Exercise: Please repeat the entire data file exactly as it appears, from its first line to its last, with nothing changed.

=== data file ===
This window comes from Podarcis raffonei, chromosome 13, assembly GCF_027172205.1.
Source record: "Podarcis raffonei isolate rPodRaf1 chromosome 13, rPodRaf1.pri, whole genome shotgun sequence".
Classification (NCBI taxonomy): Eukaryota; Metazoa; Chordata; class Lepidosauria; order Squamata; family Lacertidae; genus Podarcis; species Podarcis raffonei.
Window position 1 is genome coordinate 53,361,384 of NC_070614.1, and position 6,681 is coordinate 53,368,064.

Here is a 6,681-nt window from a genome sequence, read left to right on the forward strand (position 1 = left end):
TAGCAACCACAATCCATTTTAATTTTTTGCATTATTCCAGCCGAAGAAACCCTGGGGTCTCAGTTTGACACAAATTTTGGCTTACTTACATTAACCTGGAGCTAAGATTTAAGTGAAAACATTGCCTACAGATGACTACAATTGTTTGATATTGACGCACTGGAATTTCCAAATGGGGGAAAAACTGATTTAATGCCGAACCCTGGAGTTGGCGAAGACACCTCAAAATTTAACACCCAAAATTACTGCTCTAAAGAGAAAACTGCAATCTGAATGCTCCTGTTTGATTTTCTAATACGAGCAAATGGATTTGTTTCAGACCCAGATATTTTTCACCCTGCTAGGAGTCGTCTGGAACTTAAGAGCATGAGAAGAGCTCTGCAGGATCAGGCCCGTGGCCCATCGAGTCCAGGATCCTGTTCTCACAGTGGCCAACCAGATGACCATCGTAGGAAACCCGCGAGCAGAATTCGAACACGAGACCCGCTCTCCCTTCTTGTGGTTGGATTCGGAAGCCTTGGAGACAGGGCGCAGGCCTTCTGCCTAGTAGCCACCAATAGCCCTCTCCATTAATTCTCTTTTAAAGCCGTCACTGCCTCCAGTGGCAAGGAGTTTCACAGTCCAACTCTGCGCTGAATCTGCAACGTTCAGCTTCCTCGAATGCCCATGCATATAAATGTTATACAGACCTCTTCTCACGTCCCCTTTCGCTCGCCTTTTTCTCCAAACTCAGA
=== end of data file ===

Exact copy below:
This window comes from Podarcis raffonei, chromosome 13, assembly GCF_027172205.1.
Source record: "Podarcis raffonei isolate rPodRaf1 chromosome 13, rPodRaf1.pri, whole genome shotgun sequence".
Classification (NCBI taxonomy): Eukaryota; Metazoa; Chordata; class Lepidosauria; order Squamata; family Lacertidae; genus Podarcis; species Podarcis raffonei.
Window position 1 is genome coordinate 53,361,384 of NC_070614.1, and position 6,681 is coordinate 53,368,064.

Here is a 6,681-nt window from a genome sequence, read left to right on the forward strand (position 1 = left end):
TAGCAACCACAATCCATTTTAATTTTTTGCATTATTCCAGCCGAAGAAACCCTGGGGTCTCAGTTTGACACAAATTTTGGCTTACTTACATTAACCTGGAGCTAAGATTTAAGTGAAAACATTGCCTACAGATGACTACAATTGTTTGATATTGACGCACTGGAATTTCCAAATGGGGGAAAAACTGATTTAATGCCGAACCCTGGAGTTGGCGAAGACACCTCAAAATTTAACACCCAAAATTACTGCTCTAAAGAGAAAACTGCAATCTGAATGCTCCTGTTTGATTTTCTAATACGAGCAAATGGATTTGTTTCAGACCCAGATATTTTTCACCCTGCTAGGAGTCGTCTGGAACTTAAGAGCATGAGAAGAGCTCTGCAGGATCAGGCCCGTGGCCCATCGAGTCCAGGATCCTGTTCTCACAGTGGCCAACCAGATGACCATCGTAGGAAACCCGCGAGCAGAATTCGAACACGAGACCCGCTCTCCCTTCTTGTGGTTGGATTCGGAAGCCTTGGAGACAGGGCGCAGGCCTTCTGCCTAGTAGCCACCAATAGCCCTCTCCATTAATTCTCTTTTAAAGCCGTCACTGCCTCCAGTGGCAAGGAGTTTCACAGTCCAACTCTGCGCTGAATCTGCAACGTTCAGCTTCCTCGAATGCCCATGCATATAAATGTTATACAGACCTCTTCTCACGTCCCCTTTCGCTCGCCTTTTTCTCCAAACTCAGA